A study recently published in BMC Psychiatry found that antipsychotic dosage reduction in patients with bipolar and major depressive disorders was associated with an increase in all-cause and mental health-related hospitalizations. Below, lead author Stanley N. Caroff, MD, of the University of Pennsylvania in Philadelphia explains the findings and their ramifications.
The study was funded by Teva Pharmaceuticals, Petach Tikva, Israel, which was involved in the design of the study and the collection, analysis, and interpretation of data.
Q: What led you and your colleagues to conduct research on this topic?
A: Traditionally, antipsychotics have been used in acute mania or depression for agitation or psychotic symptoms until remission was achieved with antidepressants, mood stabilizers, or electroconvulsive therapy. After remission, tapering off antipsychotics was advised to reduce chances of adverse effects associated with long-term treatment, particularly tardive dyskinesia (TD). Unfortunately, today many mood disorder patients remain on antipsychotics chronically with limited evidence on proper maintenance dosing, long-term effectiveness, and safety in these episodic and remitting disorders.
Secondly, apart from prescription of recently approved vesicular monoamine transporter-2 inhibitors (deutetrabenazine, valbenazine), recommendations for treating TD include modification of antipsychotic dosing. Although often recommended in treatment guidelines, there are few data examining the effect of antipsychotic dose reduction on TD or on the course of bipolar and major depressive disorders.
Q: Please briefly describe your study and its findings.
A: To address the gap in knowledge on the risks of dose reduction as a recommended treatment for TD, we conducted a retrospective matched cohort study to analyze the utilization of hospital resources resulting from ≥ 10% and ≥ 30% reductions in antipsychotic doses for patients with bipolar and major depressive disorders. Medical claims from 6 US states over a 6-year period were analyzed for patients with ≥10% or ≥30% reductions in antipsychotic dose (cases) and compared using survival analyses with matched controls receiving a stable dosage. Outcomes included hospitalizations for disease-specific mood disorders or other psychiatric disorders, all-cause hospitalizations, emergency room visits, and claims for TD.
A total of 23,992 patients with bipolar disorder and 17,766 with major depressive disorder had a ≥ 10% dose reduction, while 19,308 and 14,728, respectively, had a ≥ 30% dose reduction. In multivariate analyses, cases with a ≥ 10% dose reduction had a statistically significant increased risk of disease-specific admission, other psychiatric admission, all-cause admission, and all-cause emergency room visits. Similar results were observed following an ≥ 30% dose reduction. Dose reduction was not associated with decreased claims for new or persistent TD.
These results show small but statistically significant effects of antipsychotic dose reductions on increasing all-cause and mental health-related hospitalizations which may lead to increased health care costs, especially for patients with bipolar disorder.
Q: Were any of the outcomes particularly surprising to the study team?
A: The results did not support dose reduction for treating TD, but definitive conclusions could not be reached because of possible withdrawal dyskinesias, the limited duration of follow-up, use of anticholinergics, and underreporting of the diagnosis in this claims database.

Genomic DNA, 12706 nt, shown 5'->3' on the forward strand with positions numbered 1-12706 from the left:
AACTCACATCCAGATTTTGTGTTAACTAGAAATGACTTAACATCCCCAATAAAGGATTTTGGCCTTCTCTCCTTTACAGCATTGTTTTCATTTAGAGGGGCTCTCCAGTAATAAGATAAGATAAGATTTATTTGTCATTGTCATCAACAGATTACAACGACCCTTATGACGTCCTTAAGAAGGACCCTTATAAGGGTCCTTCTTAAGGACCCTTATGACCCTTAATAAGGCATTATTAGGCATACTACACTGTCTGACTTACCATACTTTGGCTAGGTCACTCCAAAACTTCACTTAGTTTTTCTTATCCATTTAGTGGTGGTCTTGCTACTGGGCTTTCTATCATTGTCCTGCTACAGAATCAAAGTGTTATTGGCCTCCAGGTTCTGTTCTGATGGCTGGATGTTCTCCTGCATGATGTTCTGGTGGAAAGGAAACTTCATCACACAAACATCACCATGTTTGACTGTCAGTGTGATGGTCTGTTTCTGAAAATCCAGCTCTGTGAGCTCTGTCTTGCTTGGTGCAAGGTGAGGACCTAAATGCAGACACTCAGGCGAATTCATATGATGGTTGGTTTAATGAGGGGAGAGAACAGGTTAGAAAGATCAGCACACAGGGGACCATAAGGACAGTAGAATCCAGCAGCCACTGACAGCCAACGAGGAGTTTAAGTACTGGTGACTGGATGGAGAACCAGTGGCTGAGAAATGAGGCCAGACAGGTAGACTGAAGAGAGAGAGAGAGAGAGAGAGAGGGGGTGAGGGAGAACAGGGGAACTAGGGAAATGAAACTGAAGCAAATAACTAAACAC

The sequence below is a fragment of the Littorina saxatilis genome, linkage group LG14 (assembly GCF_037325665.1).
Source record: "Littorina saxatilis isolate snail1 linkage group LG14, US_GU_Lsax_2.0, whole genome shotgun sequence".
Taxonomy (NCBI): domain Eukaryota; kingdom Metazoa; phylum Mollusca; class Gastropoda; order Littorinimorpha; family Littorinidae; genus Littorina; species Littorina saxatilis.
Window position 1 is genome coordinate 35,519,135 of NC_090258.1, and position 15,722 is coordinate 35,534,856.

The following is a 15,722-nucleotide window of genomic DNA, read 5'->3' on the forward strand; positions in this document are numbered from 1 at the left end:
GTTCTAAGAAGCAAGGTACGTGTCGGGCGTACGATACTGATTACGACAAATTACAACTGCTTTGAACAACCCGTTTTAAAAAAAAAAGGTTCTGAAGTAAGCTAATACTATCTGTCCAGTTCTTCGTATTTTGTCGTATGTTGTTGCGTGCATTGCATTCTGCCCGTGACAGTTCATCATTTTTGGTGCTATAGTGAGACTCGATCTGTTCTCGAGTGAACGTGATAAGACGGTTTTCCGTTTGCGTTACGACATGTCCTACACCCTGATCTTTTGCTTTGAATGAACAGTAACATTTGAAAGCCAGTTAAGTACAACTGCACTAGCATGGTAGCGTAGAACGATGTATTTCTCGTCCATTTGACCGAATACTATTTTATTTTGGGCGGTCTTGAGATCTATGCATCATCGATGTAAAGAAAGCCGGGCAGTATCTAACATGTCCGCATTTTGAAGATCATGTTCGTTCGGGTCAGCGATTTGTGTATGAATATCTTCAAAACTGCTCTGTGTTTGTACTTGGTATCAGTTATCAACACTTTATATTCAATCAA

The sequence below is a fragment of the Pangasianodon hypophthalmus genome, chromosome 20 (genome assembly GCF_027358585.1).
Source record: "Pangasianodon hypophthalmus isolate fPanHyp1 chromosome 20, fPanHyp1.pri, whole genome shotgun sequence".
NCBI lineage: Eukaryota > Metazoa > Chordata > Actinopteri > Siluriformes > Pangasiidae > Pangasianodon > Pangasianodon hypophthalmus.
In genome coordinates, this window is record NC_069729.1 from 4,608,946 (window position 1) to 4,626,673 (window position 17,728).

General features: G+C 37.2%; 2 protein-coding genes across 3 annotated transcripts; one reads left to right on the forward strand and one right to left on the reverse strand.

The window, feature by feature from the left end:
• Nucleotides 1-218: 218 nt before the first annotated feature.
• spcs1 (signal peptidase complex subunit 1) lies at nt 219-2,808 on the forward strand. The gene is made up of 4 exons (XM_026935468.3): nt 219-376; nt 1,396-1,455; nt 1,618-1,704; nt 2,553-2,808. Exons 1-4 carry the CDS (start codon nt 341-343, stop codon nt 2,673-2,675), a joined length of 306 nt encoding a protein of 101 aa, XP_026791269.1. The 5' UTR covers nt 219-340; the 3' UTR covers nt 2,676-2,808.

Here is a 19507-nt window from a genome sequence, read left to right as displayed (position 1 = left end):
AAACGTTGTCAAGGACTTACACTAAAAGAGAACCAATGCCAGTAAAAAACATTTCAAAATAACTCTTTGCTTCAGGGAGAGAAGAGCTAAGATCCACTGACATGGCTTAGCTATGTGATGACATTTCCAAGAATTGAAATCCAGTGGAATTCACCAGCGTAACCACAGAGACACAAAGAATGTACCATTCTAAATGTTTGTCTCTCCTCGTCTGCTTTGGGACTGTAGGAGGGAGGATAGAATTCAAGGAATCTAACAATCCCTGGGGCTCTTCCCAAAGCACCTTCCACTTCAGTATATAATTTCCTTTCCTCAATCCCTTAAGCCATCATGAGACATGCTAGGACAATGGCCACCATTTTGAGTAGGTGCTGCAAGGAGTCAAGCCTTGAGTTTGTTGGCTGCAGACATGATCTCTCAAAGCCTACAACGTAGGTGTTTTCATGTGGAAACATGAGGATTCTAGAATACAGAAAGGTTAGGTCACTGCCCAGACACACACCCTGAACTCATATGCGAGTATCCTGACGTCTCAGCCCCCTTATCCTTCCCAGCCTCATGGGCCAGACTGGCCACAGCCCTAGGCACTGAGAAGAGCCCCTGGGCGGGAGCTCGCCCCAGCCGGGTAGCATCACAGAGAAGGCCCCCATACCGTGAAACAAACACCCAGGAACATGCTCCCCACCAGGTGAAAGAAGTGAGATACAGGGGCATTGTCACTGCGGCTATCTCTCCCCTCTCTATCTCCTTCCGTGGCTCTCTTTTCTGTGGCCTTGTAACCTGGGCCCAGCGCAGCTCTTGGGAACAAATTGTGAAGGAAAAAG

Q: What implications do these findings have for the treatment of tardive dyskinesia?
A: While antipsychotic dose reduction may be indicated to reduce dose-related side effects (sedation, parkinsonism, etc.), there is still no convincing evidence it reduces symptoms of existing TD. On the contrary, dose reduction may transiently worsen or unmask TD, while these findings imply it may lead to increased risk of hospitalization in some patients with mood disorders.
Therefore, decisions on dose reduction of antipsychotics in patients with severe, psychotic, or recurrent mood disorders who require maintenance antipsychotic treatment should be carefully considered on an individualized basis. These results highlight the need for more long-term studies of maintenance antipsychotic dosing in patients with mood disorders, and of alternative management strategies to address TD that emerges during treatment.
Caroff SN, Mu F, Ayyagari R, Schilling T, Abler V, Carroll B. Hospital utilization rates following antipsychotic dose reduction in mood disorders: implications for treatment of tardive dyskinesia. BMC Psychiatry. 2020, 20:365.
Stanley N. Caroff, MD, is Professor of Psychiatry at the Perelman School of Medicine of the University of Pennsylvania, Philadelphia. His area of special interest is the neurobiology and psychopharmacology of psychotic disorders. His investigations address neurological aspects of severe mental disorders and antipsychotic-induced movement disorders, such as neuroleptic malignant syndrome, tardive dyskinesia, and catatonia. Dr. Caroff is certified by the American Board of Psychiatry and Neurology and is a Distinguished Life Fellow of the American Psychiatric Association and a founding member of the Academy of Master Clinicians at the Perelman School of Medicine. He served as Director of the Inpatient Psychiatry Program at the Michael J. Crescenz Veterans Affairs Medical Center in Philadelphia for more than 35 years.